I am college student, although this semester I’m traveling with a team from my school, Bob Jones University. Grad school applications feel very close. I’m studying for the Math GRE with the Princeton Review book. Ok that’s enough about me, let’s get to the good stuff.
Start date: June 15, 2018
[See website for background]
Earlier this week I finished generating the SCC polynomials; I used ~20 hours of AWS computing time to get up to the 16×16 case. Interestingly, the 14×14 case broke Mono (the C# runtime), and I had to rewrite that part of the project in C++. If you want the stack trace, let me know, it’s some wacky memory management thing; estimating that the application was using 25-30GB of memory at the time.
Was pleased to see that several of the polynomials match existing OEIS sequences 🙂 My favorite is that the number of size-60 components is the same as the number of possible knight moves on an (n – 2)x(n – 2) board (A035008).
Also, this yields a general formula for the size of the largest component:
I’m working on publishing an article about all this with a math magazine. I’ve never done this before so I’m paranoid about it falling through somehow, but I will post appropriate linkage if/when it’s live.
Media Bias Dashboard
Start date: August 9, 2018 (new)
Goal: create a live console to track political events and track reporting bias by news source. Inspiration: Bot Sentinel, Nick Diakopolous. Right now I’m just sorting out what my approach will be, but I’m very excited about https://newsapi.org‘s free API, and I’ll probably use SentiWordNet. I’ll try to automate the backend with AWS (I have a free EC2 instance just sitting there… :))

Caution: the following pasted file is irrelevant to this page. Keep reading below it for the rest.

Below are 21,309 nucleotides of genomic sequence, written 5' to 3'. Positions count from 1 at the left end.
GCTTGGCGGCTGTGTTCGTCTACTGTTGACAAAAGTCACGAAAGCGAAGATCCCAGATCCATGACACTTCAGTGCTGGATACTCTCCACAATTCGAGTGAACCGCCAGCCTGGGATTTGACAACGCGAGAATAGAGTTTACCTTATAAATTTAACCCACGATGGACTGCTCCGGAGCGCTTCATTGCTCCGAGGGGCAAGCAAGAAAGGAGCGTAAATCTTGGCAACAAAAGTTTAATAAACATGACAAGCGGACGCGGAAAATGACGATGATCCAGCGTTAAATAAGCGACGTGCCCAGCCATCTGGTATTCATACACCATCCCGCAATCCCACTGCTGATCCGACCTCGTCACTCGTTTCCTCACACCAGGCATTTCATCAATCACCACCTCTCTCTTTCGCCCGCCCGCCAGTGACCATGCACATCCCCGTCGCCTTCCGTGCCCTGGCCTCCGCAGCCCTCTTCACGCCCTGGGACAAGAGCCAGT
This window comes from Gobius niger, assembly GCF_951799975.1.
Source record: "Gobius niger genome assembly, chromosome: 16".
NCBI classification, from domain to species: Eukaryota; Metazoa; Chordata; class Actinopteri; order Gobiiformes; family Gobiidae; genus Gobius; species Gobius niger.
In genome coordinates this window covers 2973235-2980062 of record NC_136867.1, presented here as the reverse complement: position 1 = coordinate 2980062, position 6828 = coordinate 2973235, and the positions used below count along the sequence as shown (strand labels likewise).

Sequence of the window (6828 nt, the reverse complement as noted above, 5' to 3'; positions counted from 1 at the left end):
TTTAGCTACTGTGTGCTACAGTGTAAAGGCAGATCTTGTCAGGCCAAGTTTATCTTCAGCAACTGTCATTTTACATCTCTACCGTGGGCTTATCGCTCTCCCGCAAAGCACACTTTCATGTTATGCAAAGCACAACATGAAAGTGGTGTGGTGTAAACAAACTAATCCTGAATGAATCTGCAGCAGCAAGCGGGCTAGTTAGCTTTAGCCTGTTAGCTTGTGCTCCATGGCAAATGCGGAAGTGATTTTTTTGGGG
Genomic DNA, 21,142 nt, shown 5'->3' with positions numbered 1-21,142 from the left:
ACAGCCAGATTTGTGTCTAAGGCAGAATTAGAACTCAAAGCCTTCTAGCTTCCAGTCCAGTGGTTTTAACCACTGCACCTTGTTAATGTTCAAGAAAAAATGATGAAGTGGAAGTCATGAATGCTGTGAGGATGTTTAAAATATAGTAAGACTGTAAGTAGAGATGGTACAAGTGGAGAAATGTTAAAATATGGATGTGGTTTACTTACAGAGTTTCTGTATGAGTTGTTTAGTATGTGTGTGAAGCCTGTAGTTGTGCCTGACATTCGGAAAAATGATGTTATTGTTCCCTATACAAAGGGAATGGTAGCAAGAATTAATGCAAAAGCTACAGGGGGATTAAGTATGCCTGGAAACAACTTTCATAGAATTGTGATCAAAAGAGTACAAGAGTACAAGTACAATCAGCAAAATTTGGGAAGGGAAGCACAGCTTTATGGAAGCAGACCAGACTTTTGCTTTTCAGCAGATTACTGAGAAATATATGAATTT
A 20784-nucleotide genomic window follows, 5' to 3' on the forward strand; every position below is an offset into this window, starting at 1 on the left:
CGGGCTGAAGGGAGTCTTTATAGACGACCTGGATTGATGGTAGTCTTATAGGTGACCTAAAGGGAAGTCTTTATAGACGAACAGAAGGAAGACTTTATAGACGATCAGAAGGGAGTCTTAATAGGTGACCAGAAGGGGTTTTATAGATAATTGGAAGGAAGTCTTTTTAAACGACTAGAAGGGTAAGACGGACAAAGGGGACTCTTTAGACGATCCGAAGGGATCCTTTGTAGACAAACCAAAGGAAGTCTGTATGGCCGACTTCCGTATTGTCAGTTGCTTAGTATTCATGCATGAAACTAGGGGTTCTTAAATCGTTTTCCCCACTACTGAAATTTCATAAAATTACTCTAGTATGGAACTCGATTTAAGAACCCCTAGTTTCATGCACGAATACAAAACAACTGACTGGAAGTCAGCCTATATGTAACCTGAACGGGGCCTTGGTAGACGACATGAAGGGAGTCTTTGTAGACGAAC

I’ll need to find all the articles about a given event in real time, across the major media sources. (For example today everyone has a token article about the “Space Force.”) I think I can do this by looking for unusual words that appear in multiple news sources and then using some kind of similarity score to find all the articles on the given topic. (Basically a probabilistic union-find algorithm.) I don’t expect too many false positives, and I probably don’t care about false negatives.
Then, we need to evaluate the slant – pro or con – of each article towards the subject matter. I’ll likely work with just the headlines and article summaries I can pull from News API. Rather than use machine learning or Mechanical Turk etc, I want to formalize “bias” using word sentiment, which side is getting quoted, whether the article is rebutting the subject’s statements, etc.
Also, I want this to be very user-friendly, probably with its own domain name.
I tentatively predict a beta release in October. Stay tuned! 🙂
Start date: July 4, 2018
[If I can get a better solution, I’ll do a better writeup. Fair? :)]
Suppose you have a 4×4 grid of playing cards – Ace, 2, 3, and 4 of each suit. You can swap any two adjacent (row/column) cards of the same rank or suit, and you can always swap an ace with the card above. Can you get the four aces to the bottom row?
(Not every combination of cards is solvable, but the vast majority are.)
The number of states is quite large, and so I’ve tried a breadth-first search that uses heuristics to pick a subset of the adjacent states to try. We assign a score to a given arrangement, and only look at new arrangements that are at least as high-scoring as the best score we’ve seen (minus a small fudge factor).
I arbitrarily define success as finding a solution in the first 100,000 boards considered.
This algorithm, as described, was solving about half my 30 tests. So I introduced randomness and various little tweaks and optimizations, tried a zillion different parameter values, and now I can solve (on average) about 83% of the test arrangements. (Some arrangements are solved 100% of the time, one was only solved 40% of the time.)
For your edification, the magic parameters are –
AceVal = 24, AceMoveDown = 9, AceMoveOver = 8, Lower = 15, QueueThrottle = 99, Luck = 0.896.
I want a better solution, but I’ll likely have to change my approach.